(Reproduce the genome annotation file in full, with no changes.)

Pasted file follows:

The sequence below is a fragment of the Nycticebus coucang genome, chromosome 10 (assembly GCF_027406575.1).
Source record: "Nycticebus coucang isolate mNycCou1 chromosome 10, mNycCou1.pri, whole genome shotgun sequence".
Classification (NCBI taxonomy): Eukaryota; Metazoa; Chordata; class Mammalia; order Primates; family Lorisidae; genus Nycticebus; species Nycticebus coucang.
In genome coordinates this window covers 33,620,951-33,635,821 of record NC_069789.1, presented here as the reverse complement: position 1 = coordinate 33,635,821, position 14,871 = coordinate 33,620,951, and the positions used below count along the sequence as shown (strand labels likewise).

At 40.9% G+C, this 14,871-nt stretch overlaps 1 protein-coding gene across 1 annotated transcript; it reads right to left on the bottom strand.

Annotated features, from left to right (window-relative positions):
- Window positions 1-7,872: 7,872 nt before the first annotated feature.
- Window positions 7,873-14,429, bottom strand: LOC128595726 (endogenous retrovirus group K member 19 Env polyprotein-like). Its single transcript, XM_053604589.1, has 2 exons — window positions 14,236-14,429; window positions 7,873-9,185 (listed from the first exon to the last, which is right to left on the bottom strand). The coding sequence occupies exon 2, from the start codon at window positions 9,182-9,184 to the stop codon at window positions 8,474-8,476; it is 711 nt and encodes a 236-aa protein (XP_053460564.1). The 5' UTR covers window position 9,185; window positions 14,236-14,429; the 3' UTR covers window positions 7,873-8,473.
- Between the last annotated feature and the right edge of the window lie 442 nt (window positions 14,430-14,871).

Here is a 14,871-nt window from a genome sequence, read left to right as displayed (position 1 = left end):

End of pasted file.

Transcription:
The sequence below is a fragment of the Nycticebus coucang genome, chromosome 10 (assembly GCF_027406575.1).
Source record: "Nycticebus coucang isolate mNycCou1 chromosome 10, mNycCou1.pri, whole genome shotgun sequence".
Classification (NCBI taxonomy): Eukaryota; Metazoa; Chordata; class Mammalia; order Primates; family Lorisidae; genus Nycticebus; species Nycticebus coucang.
In genome coordinates this window covers 33,620,951-33,635,821 of record NC_069789.1, presented here as the reverse complement: position 1 = coordinate 33,635,821, position 14,871 = coordinate 33,620,951, and the positions used below count along the sequence as shown (strand labels likewise).

At 40.9% G+C, this 14,871-nt stretch overlaps 1 protein-coding gene across 1 annotated transcript; it reads right to left on the bottom strand.

Annotated features, from left to right (window-relative positions):
- Window positions 1-7,872: 7,872 nt before the first annotated feature.
- Window positions 7,873-14,429, bottom strand: LOC128595726 (endogenous retrovirus group K member 19 Env polyprotein-like). Its single transcript, XM_053604589.1, has 2 exons — window positions 14,236-14,429; window positions 7,873-9,185 (listed from the first exon to the last, which is right to left on the bottom strand). The coding sequence occupies exon 2, from the start codon at window positions 9,182-9,184 to the stop codon at window positions 8,474-8,476; it is 711 nt and encodes a 236-aa protein (XP_053460564.1). The 5' UTR covers window position 9,185; window positions 14,236-14,429; the 3' UTR covers window positions 7,873-8,473.
- Between the last annotated feature and the right edge of the window lie 442 nt (window positions 14,430-14,871).

Here is a 14,871-nt window from a genome sequence, read left to right as displayed (position 1 = left end):